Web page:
Dreaming of a green season

With just a little effort, families enjoying the year-end holiday season can be "greener" and do their bit to slow global warming.

So says Dr Willie Marais, national president of the Institute of Estate Agents (IEASA), which has the following ideas for homeowners keen to keep their festive season environmentally correct:

* Don't use wrapping paper for gifts. Every year, wrapping results in the decimation of thousands of trees and generates tons of extra garbage - and much fancy wrapping paper cannot be recycled. As an alternative, why not use re-usable gift bags made out of fabric (or even pillowcases tied with ribbon)? Another idea is to make your own "recycled" wrapping out of newspapers, magazines or paper bags.

*Don't throw your plastic tree away after Christmas. It is most likely made from PVC and not biodegradable. Rather fold it up carefully and put it away in its box for another year. If you're buying your first tree this year, why not support local crafters at the same time and buy a wire one you can use over and over, or one of those made from the branches of alien trees that have been cleared? Or if you want to be really "green", get a live tree from a nursery or garden centre and plant it in your garden once you've taken down the decorations. Just remember to water it while it's in its pot.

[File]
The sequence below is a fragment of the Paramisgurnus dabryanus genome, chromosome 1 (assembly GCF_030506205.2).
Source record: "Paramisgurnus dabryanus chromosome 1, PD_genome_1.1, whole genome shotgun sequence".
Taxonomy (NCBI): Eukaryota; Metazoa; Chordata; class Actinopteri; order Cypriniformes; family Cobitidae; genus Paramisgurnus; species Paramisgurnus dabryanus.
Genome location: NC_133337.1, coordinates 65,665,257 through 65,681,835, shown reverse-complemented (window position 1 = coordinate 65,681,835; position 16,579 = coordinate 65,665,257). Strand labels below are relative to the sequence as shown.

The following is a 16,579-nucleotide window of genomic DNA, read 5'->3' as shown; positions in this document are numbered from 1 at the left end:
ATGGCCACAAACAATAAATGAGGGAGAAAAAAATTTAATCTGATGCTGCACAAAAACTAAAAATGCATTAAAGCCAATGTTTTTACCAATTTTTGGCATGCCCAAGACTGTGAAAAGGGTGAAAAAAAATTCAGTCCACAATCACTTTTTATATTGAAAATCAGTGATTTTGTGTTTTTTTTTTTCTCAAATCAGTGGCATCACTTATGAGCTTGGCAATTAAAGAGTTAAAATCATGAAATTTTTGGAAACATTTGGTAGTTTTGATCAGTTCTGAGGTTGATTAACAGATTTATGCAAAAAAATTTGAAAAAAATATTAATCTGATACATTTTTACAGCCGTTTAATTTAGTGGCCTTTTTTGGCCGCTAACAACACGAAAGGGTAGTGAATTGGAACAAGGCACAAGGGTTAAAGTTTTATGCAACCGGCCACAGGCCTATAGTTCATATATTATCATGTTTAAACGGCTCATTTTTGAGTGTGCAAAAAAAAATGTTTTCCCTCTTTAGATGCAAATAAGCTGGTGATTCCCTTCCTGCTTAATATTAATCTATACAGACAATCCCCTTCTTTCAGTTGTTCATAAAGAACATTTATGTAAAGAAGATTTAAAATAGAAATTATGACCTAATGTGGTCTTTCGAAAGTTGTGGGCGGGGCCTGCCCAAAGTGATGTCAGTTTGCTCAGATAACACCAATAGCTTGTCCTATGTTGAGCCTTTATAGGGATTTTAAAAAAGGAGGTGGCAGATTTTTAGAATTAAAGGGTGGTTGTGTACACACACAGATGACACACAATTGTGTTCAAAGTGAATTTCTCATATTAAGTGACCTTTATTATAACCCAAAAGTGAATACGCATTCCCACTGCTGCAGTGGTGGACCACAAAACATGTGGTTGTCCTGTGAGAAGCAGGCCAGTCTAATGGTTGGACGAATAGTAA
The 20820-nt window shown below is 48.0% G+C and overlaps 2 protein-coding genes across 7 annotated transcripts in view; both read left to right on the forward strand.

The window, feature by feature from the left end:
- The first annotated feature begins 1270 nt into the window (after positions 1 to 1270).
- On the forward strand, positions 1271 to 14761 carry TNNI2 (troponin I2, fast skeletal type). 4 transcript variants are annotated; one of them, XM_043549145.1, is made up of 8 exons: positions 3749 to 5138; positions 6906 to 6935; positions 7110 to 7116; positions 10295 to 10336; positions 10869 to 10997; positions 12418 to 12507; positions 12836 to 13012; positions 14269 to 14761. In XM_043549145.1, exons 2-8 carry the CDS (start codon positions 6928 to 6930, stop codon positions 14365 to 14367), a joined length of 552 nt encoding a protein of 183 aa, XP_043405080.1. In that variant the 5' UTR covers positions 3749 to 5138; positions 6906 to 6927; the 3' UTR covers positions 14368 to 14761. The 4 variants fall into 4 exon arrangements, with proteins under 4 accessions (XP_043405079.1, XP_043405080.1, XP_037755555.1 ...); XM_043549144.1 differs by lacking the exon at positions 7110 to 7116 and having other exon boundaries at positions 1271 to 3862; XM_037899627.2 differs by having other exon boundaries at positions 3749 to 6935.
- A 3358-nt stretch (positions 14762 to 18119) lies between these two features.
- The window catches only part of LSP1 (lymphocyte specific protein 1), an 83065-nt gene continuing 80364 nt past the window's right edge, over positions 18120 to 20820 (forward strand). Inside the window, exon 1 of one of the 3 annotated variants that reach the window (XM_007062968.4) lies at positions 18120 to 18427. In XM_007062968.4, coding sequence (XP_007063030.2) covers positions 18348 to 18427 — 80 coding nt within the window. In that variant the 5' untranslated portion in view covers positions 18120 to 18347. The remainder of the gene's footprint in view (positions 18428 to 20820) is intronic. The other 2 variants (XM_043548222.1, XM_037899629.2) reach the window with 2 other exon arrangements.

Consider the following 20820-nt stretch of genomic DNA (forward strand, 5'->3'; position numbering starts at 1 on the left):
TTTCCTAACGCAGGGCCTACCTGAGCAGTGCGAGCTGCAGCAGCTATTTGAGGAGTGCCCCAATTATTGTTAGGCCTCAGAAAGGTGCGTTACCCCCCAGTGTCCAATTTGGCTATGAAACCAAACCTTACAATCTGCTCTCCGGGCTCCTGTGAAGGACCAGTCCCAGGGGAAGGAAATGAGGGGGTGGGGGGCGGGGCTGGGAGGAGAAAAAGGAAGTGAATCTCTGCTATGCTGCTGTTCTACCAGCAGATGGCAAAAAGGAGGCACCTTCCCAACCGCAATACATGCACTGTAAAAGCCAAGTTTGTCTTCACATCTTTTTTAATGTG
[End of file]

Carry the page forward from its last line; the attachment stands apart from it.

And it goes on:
* If you're putting up holiday lights to decorate the house, garden or lapa, make sure they are the newer LED-type which use 75 to 90% less energy than the old type with incandescent globes. And if you're using large coloured globes to light the garden, make sure they're the energy-saving CFL kind - which also last much longer.

* Don't throw old gadgets into the rubbish bin. If you get a new camera, cellphone or

MP3-player for Christmas, and your old one still works, don't trash it. Rather donate it to a good cause or sell it at a second-hand goods shop. And if it's broken, take it to a local computer or electronic goods shop that has proper disposal procedures for e-waste. Discarded electronic goods and batteries contain a stew of toxic metals and chemicals such as lead, mercury, cadmium, chromium, brominated flame retardants and polychlorinated biphenyls (PCBs) that should not get into the landfill.

*If you're giving electronic gadgets as gifts, make sure they're accompanied by a charger and rechargeable batteries. This will help to keep more potentially harmful materials out of the landfill and save money in the long run.

* Where possible, give "green" gifts. These include everything from plants or trees for the garden and homemade cakes, jams and sweets to Freeplay radios and lanterns and eco-adventure experiences. There are thousands of ideas on the Internet.

Issued by the

Institute of Estate Agents of SA

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